Right, so, I meant to talk about being a librarian a bit more throughout the semester, but it turns out that on a day-to-day basis it’s not terribly interesting — I mean, it interests me greatly but not everyone is going to think that the vast disparity between a search for “escapism” and a search for “escape” is riveting. (However, the other librarian I work with and I were very proud of coming up with that second search. Nerds.)
But I need something to show for all this librarian-ing I did, so here are a few stories I think we can all relate to:
Students really don’t like to expend effort: One of the rules we have at the library is that everything you borrow has to be officially checked out to a student ID card. This includes things like whiteboard markers and textbooks that can only be read in the library, and there are a lot of students who don’t seem to realize that these IDs exist until they need to borrow a calculator for their test that starts in 15 minutes. But when I tell them that they need to go over to another office for ten minutes to get an ID, many of these students are like, “Well, nevermind, I’ll just try to do calculus without a graphing calculator.” Similarly, our printers only take payment in the form of money put on that same student ID, and if I had a dime for every time someone asked me to print “just one page” on my “secret free printer” or told me it was ridiculous that they should have to plan ahead to print their term paper that’s due right this very second, I would have enough to put the five-dollar minimum on my own ID.
The school really doesn’t like to be reasonable: So, yeah, it only takes like ten minutes to get an ID, but it took me four tries of going to the student ID office to find someone there to make one for me! In that same office is the place where students can put cash money on their IDs (plastic money is done online), but it’s not open until 11am, a full three hours after the library opens and after I’ve already had six questions about how to put money on a card.
Students have a weird definition of weird: I could also make some money off of the number of times students have come up to me with a “weird” or “strange” or “stupid” question that is completely reasonable. Examples include “Do you lend out calculators?” “Where is the printer?” “Where is [insert office here]?” and “Can I borrow a pencil?” These are just regular questions, people, I promise. Asking if you can use our computer classroom’s projector so that you can trace snakes for your art class is a little weird, but also kinda cool. Asking if you can store breast milk in our staff fridge is really weird (but I said yes anyway). Pencils? Those are okay.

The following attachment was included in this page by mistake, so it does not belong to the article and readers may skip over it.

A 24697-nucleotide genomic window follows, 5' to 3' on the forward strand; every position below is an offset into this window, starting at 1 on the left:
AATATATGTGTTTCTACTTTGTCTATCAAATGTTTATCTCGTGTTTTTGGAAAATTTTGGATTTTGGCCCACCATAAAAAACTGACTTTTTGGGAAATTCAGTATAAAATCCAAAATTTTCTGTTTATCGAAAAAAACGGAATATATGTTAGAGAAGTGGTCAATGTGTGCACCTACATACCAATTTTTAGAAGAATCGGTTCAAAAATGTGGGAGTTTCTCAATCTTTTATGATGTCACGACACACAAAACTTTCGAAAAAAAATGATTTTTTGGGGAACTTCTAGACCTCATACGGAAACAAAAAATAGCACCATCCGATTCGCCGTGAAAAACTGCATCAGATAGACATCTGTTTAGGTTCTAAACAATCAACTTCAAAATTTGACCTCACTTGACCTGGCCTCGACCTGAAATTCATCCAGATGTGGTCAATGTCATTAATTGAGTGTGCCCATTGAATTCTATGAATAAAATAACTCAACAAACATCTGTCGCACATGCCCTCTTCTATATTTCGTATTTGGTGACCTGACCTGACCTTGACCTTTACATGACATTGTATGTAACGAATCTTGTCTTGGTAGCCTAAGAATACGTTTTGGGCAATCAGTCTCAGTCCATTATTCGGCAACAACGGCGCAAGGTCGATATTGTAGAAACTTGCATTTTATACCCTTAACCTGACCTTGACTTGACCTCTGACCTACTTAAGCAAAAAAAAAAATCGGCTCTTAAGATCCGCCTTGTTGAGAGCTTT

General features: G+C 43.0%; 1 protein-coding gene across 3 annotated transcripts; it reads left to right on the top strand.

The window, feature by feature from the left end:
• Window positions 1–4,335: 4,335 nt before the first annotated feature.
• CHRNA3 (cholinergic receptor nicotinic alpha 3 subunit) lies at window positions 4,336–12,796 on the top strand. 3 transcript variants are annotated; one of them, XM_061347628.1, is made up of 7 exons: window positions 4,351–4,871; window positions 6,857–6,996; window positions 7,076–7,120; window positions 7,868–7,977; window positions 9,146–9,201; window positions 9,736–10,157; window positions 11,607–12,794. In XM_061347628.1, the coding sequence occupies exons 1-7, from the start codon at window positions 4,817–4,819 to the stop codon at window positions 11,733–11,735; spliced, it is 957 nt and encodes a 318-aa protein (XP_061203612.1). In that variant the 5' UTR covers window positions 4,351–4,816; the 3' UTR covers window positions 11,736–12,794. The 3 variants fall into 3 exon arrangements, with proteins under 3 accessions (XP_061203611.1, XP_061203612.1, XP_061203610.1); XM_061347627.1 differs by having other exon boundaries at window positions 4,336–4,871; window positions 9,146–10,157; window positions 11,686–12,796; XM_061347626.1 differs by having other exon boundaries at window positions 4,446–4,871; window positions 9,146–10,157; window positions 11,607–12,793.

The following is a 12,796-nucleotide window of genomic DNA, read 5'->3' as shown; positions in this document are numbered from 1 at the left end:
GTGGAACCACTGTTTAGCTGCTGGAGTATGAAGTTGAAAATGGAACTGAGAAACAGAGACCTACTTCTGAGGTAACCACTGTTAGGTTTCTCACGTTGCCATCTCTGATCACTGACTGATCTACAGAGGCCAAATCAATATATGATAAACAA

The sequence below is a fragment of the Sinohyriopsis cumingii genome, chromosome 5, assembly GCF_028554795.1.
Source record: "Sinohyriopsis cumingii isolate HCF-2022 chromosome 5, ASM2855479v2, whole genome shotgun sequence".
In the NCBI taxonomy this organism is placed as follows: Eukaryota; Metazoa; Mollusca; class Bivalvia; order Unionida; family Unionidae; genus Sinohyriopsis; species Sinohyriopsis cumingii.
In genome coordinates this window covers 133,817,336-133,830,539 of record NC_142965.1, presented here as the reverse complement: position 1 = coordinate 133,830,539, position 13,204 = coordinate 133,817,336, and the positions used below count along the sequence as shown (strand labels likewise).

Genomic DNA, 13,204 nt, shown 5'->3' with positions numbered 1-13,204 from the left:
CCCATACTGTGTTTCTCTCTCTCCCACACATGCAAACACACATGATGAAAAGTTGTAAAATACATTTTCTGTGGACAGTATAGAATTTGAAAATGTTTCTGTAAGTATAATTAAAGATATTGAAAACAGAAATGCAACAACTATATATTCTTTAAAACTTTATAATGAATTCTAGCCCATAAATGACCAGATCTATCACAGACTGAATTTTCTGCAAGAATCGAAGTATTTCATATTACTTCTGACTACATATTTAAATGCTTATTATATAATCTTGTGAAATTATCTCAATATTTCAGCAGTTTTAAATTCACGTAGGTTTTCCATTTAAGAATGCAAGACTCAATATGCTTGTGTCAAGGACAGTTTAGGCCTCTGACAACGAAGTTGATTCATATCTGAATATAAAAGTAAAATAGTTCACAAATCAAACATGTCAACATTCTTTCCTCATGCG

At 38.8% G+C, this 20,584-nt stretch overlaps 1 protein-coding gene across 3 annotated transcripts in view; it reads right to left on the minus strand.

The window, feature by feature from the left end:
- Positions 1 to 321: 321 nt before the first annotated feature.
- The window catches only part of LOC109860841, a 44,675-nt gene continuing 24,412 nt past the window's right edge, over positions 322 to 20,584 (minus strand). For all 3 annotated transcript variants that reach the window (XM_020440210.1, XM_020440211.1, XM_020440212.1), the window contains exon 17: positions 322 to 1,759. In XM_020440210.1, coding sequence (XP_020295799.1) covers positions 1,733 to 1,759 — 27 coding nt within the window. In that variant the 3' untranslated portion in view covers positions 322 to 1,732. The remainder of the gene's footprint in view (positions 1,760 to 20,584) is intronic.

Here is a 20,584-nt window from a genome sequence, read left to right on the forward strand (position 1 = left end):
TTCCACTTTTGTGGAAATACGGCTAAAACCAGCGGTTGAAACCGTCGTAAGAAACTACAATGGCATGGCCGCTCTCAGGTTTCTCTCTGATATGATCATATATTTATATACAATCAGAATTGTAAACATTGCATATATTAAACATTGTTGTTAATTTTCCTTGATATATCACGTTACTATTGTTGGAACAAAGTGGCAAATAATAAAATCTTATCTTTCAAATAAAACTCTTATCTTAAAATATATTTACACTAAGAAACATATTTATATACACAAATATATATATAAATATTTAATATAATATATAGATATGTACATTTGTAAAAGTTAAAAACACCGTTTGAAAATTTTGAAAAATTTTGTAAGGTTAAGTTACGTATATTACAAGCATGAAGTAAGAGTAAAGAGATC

Students like our books: The rule at our campus libraries is that we don’t charge overdue fines; if you return a book we’re happy and if you don’t we ask for a ridiculous amount of money ($50 for any book, even a little paperback). That big fine goes on your student account and you can’t graduate or register for classes if you haven’t paid it or returned/replaced the book. People come in every once in a while returning stacks of overdue books or asking about how to pay for books lost last semester or last year, and less often asking about books they lost two or three years ago. But since about February I’ve been reassuring everyone about their overdue books because of a guy we’ll call Bob. Bob came in to ask how to pay for a lost book, since he was coming back to school after a long break and was sure the book was long gone. How long gone? It was due back in December of 2000. Even better, he managed to find the book hidden in some un-emptied moving box in his basement and returned it, at which point we promptly discarded it because we really didn’t need a 15-year old book of resume examples!
Being a good librarian can earn you cookies: I spent a few hours over the course of two days working with a professor and her English for Speakers of Other Languages students to get the students registered with the college portal system and teach them how to use the catalog on a basic level — here’s how to search for Florida, here’s how to find the book about Florida on the shelf. It was super slow going and it was hard for me not to use words these guys didn’t know, but it was heartening to watch them figure it out (especially compared to watching English speakers totally ignore my help and have no idea how to use the library!). A couple of days ago the professor came back to the library and said, “I was teaching my class about measurements, like cups and tablespoons, using a recipe for chocolate chip cookies. Then I found out that some of them had no idea what a chocolate chip cookie is, and that just could not stand, so I made them some. Would you like the extras?” Heck yes! It’s nice to get an tangible reward, especially an edible one, for doing a good job.